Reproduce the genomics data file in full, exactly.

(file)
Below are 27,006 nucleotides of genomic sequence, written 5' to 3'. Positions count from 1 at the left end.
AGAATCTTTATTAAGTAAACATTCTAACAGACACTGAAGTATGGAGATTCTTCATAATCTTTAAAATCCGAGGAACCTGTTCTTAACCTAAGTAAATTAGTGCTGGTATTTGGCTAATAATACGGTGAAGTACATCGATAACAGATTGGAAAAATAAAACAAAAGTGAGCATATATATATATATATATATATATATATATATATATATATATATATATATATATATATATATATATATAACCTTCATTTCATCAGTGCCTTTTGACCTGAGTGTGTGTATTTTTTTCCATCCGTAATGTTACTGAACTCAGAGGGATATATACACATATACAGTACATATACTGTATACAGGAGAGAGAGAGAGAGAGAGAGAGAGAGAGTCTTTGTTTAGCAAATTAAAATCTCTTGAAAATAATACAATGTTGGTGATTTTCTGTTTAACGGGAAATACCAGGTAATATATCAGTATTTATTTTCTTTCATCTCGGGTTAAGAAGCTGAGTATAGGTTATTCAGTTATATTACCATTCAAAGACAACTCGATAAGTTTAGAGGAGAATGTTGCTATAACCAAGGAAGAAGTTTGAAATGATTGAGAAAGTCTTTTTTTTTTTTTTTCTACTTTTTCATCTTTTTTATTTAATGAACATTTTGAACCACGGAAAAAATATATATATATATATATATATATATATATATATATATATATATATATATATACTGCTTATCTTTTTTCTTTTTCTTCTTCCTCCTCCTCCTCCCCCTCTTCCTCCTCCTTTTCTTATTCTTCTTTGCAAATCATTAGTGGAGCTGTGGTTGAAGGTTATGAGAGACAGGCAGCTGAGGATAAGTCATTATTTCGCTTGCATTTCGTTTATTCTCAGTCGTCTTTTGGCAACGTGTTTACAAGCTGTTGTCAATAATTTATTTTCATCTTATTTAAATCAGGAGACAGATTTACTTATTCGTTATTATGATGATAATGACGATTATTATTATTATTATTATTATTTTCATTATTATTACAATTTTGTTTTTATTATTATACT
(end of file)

Below are 27,006 nucleotides of genomic sequence, written 5' to 3'. Positions count from 1 at the left end.
AGAATCTTTATTAAGTAAACATTCTAACAGACACTGAAGTATGGAGATTCTTCATAATCTTTAAAATCCGAGGAACCTGTTCTTAACCTAAGTAAATTAGTGCTGGTATTTGGCTAATAATACGGTGAAGTACATCGATAACAGATTGGAAAAATAAAACAAAAGTGAGCATATATATATATATATATATATATATATATATATATATATATATATATATATATATATATATATATATAACCTTCATTTCATCAGTGCCTTTTGACCTGAGTGTGTGTATTTTTTTCCATCCGTAATGTTACTGAACTCAGAGGGATATATACACATATACAGTACATATACTGTATACAGGAGAGAGAGAGAGAGAGAGAGAGAGAGAGTCTTTGTTTAGCAAATTAAAATCTCTTGAAAATAATACAATGTTGGTGATTTTCTGTTTAACGGGAAATACCAGGTAATATATCAGTATTTATTTTCTTTCATCTCGGGTTAAGAAGCTGAGTATAGGTTATTCAGTTATATTACCATTCAAAGACAACTCGATAAGTTTAGAGGAGAATGTTGCTATAACCAAGGAAGAAGTTTGAAATGATTGAGAAAGTCTTTTTTTTTTTTTTTCTACTTTTTCATCTTTTTTATTTAATGAACATTTTGAACCACGGAAAAAATATATATATATATATATATATATATATATATATATATATATATATATATATACTGCTTATCTTTTTTCTTTTTCTTCTTCCTCCTCCTCCTCCCCCTCTTCCTCCTCCTTTTCTTATTCTTCTTTGCAAATCATTAGTGGAGCTGTGGTTGAAGGTTATGAGAGACAGGCAGCTGAGGATAAGTCATTATTTCGCTTGCATTTCGTTTATTCTCAGTCGTCTTTTGGCAACGTGTTTACAAGCTGTTGTCAATAATTTATTTTCATCTTATTTAAATCAGGAGACAGATTTACTTATTCGTTATTATGATGATAATGACGATTATTATTATTATTATTATTATTTTCATTATTATTACAATTTTGTTTTTATTATTATACT